Roy asks his maker to grant him longer life, but Tyrell says it would be impossible, not to mention that it would eat up all his chess time. Roy isn’t mad, just disappointed. Deckard somehow knows to go to Sebastian’s apartment, where Pris surprises him with the old “pretend to be a lifesize doll” routine. Then she does a bunch of scary gymnastics, but Deckard simply shoots her, same as he did to that guy with the sword. Roy and Deckard play grabass for awhile, and eventually make their way to the roof. Deckard nearly falls off, that clumsy Clara, but Roy won’t let that happen, since he needs an audience for the chill last words he’s been workshopping. Finally, it’s time for Roy to kick the artificial bucket.

Deckard runs away with Rachel, but not before ruining some perfectly good origami.Blade Runner explores what it means to be human: equal parts boring and confusing. At the beginning, Deckard believes replicants are mere tools, machines that must be retired when they cease to be of use. The chasm between replicants and humans is enormous, as evidenced by their frequent placement on opposite sides of the frame. Reminds me of the chasm in my marital bed.Deckard sees Rachel as inhuman because her memories are not based on “real world” experiences, such as filming a reality show where seven strangers all live in the same house.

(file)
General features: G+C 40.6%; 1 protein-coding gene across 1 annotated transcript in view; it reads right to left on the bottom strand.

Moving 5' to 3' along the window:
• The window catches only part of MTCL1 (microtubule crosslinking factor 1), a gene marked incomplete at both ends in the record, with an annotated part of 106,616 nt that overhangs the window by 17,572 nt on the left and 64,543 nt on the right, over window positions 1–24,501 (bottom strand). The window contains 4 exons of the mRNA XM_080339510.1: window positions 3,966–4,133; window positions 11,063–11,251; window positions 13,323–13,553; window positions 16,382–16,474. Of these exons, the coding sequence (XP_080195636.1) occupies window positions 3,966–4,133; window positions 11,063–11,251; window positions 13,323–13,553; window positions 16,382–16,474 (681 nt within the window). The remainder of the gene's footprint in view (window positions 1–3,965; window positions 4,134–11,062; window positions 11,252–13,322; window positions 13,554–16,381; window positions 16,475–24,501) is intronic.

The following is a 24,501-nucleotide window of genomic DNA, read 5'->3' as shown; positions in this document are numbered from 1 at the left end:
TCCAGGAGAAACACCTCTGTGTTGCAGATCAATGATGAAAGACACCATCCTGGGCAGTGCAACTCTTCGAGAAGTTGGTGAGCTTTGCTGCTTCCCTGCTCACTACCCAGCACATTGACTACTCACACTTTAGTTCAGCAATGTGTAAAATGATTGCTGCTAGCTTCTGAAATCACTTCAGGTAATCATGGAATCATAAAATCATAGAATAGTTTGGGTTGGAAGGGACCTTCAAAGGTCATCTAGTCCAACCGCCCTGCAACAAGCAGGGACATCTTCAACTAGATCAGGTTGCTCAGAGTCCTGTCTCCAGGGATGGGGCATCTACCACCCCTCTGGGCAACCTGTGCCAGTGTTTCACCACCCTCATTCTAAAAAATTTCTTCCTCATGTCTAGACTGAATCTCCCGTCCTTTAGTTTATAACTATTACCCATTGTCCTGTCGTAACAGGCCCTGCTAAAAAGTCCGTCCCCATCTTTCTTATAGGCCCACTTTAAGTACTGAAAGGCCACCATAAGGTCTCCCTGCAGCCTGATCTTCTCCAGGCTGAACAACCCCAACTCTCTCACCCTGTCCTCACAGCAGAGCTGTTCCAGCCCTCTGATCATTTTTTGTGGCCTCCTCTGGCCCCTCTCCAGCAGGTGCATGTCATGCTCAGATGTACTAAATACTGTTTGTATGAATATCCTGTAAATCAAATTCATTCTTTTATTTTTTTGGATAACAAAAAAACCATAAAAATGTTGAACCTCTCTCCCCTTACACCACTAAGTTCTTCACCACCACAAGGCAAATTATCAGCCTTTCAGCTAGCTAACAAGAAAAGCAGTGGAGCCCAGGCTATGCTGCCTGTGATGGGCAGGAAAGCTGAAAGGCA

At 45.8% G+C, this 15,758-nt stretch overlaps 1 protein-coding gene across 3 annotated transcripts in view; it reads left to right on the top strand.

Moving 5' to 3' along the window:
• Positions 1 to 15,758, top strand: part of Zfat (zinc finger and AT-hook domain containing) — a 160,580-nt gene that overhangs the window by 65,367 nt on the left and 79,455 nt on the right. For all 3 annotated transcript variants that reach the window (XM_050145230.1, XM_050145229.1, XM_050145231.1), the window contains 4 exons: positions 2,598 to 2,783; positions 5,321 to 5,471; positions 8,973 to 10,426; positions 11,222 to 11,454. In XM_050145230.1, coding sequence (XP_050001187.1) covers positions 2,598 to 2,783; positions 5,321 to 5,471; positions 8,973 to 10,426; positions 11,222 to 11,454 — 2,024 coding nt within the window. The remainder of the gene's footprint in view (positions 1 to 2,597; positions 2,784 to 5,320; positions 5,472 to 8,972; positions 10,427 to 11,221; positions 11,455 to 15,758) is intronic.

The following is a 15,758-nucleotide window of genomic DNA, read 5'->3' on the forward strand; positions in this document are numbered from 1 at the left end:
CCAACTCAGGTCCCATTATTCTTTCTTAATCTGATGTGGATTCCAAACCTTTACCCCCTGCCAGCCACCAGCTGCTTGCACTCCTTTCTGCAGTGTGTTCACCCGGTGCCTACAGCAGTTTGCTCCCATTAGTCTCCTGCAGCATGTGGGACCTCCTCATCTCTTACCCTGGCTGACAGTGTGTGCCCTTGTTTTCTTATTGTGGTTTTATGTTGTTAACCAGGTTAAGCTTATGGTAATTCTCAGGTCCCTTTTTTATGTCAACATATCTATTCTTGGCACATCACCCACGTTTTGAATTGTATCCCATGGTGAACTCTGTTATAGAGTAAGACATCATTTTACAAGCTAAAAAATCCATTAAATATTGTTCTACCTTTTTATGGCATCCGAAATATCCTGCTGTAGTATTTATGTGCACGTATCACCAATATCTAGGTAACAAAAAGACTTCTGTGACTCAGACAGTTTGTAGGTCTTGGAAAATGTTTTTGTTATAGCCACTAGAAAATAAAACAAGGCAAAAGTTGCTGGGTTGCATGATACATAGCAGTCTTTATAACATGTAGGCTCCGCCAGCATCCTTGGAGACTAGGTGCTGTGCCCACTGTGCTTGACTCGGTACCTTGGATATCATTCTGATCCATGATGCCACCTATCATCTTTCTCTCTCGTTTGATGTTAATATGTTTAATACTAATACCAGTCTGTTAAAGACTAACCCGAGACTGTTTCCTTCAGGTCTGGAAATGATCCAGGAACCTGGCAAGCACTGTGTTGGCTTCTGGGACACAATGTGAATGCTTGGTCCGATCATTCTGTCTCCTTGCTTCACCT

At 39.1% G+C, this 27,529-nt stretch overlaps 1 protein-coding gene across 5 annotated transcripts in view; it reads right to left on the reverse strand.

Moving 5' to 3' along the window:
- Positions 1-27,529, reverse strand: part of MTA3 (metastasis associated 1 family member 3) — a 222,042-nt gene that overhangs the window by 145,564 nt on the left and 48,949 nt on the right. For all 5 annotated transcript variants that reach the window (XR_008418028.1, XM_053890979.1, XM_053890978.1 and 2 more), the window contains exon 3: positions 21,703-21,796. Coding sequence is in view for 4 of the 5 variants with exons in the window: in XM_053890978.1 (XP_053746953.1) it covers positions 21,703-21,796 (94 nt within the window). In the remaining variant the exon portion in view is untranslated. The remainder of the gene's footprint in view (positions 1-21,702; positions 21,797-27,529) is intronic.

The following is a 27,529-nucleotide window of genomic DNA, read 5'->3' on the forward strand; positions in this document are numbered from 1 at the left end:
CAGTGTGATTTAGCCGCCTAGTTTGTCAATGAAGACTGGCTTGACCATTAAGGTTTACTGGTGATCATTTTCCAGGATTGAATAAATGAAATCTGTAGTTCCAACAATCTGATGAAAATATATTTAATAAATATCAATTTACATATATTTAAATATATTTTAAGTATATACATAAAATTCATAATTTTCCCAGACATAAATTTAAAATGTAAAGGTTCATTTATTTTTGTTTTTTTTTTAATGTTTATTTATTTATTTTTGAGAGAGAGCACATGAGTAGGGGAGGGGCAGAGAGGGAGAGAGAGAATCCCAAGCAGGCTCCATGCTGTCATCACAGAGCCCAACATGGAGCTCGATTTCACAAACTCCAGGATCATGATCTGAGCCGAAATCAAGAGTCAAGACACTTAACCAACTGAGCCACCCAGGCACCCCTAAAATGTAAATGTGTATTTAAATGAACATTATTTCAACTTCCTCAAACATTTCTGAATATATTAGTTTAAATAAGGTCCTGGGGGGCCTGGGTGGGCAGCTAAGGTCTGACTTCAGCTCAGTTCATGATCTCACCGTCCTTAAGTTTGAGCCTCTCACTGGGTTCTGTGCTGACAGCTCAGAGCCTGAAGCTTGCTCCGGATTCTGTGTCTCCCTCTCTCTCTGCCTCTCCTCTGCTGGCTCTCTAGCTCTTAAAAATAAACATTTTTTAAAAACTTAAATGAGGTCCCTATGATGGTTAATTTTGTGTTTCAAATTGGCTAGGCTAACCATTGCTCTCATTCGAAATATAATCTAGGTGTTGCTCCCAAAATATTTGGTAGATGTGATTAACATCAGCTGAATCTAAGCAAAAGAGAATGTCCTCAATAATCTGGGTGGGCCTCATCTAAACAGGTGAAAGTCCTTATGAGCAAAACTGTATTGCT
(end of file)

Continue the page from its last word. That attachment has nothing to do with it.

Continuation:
However, as the movie progresses, he begins to realize that the origin of one’s memories is immaterial; all that matters is the depth of feeling those memories evoke. Like humans, the replicants cherish photographs for the memories they represent, especially on Throwback Thursdays. And like humans, they do not appreciate being called a poser.The replicants are a manifestation of Reenie Descartes’ famous catchphrase, “cogito ergo sum”. In fact, the replicants are more gooder at thinking than any of the humans. They consistently demonstrate an edge in terms of culture, emotional complexity, and fashion.

During Roy’s final monologue, he laments the loss of all his precious memories, even the awkward teenage ones. Deckard finally understands that it doesn’t matter whether one’s life is a feat of nature or bioengineering, it can be lost, and the fear of this loss is what makes one “alive.” Also rollercoasters. You haven’t lived until you’ve done the loop-de-loop on the Screamin’ Demon.By the end, Deckard is such a forward thinking hippie that he doesn’t even care that he himself may be… a replicant. How do ya like that Pepsi Twist? Refreshingly lemony. Just as Deckard used his knowledge of Rachel’s dream to establish that her memories were implanted, Edward James Almost leaves behind an origami unicorn to imply that Decker’s earlier unicorn dream was similarly manufactured. But Deckard can’t be bothered; thanks to his buddy Roy, he’s all about living for the moment, no rules, no parents, spring break forever.By running away with Rachel, he is deciding to enjoy whatever time they have left.

Which, depending on what version of the movie you watch, could be ten seconds or ten trillion years. Let’s just hope there’s no voiceover. For Earthling Cinema, I’m Garyx Wormuloid. Toodle-ooo!